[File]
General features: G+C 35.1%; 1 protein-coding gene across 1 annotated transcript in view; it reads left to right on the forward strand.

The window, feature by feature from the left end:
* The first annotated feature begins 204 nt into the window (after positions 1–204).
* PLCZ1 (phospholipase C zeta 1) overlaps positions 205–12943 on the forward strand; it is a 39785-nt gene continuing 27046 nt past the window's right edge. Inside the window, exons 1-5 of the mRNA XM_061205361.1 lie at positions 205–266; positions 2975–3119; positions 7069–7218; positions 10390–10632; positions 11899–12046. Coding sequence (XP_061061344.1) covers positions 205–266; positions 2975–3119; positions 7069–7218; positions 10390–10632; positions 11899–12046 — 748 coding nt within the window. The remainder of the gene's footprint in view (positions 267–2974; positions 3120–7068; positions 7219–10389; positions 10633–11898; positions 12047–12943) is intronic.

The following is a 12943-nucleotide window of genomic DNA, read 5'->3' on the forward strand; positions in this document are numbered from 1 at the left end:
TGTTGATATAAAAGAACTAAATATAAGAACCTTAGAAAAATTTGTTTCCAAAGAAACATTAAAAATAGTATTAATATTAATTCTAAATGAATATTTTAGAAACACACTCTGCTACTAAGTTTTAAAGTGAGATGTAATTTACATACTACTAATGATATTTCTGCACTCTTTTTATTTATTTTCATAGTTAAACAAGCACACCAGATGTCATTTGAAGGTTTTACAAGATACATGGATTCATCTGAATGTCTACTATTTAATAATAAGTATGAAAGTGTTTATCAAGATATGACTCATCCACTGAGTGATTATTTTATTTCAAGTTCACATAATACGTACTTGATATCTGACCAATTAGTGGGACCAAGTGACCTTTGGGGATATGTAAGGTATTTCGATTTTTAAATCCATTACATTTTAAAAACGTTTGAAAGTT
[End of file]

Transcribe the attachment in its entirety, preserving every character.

General features: G+C 35.1%; 1 protein-coding gene across 1 annotated transcript in view; it reads left to right on the forward strand.

The window, feature by feature from the left end:
* The first annotated feature begins 204 nt into the window (after positions 1–204).
* PLCZ1 (phospholipase C zeta 1) overlaps positions 205–12943 on the forward strand; it is a 39785-nt gene continuing 27046 nt past the window's right edge. Inside the window, exons 1-5 of the mRNA XM_061205361.1 lie at positions 205–266; positions 2975–3119; positions 7069–7218; positions 10390–10632; positions 11899–12046. Coding sequence (XP_061061344.1) covers positions 205–266; positions 2975–3119; positions 7069–7218; positions 10390–10632; positions 11899–12046 — 748 coding nt within the window. The remainder of the gene's footprint in view (positions 267–2974; positions 3120–7068; positions 7219–10389; positions 10633–11898; positions 12047–12943) is intronic.

The following is a 12943-nucleotide window of genomic DNA, read 5'->3' on the forward strand; positions in this document are numbered from 1 at the left end:
TGTTGATATAAAAGAACTAAATATAAGAACCTTAGAAAAATTTGTTTCCAAAGAAACATTAAAAATAGTATTAATATTAATTCTAAATGAATATTTTAGAAACACACTCTGCTACTAAGTTTTAAAGTGAGATGTAATTTACATACTACTAATGATATTTCTGCACTCTTTTTATTTATTTTCATAGTTAAACAAGCACACCAGATGTCATTTGAAGGTTTTACAAGATACATGGATTCATCTGAATGTCTACTATTTAATAATAAGTATGAAAGTGTTTATCAAGATATGACTCATCCACTGAGTGATTATTTTATTTCAAGTTCACATAATACGTACTTGATATCTGACCAATTAGTGGGACCAAGTGACCTTTGGGGATATGTAAGGTATTTCGATTTTTAAATCCATTACATTTTAAAAACGTTTGAAAGTT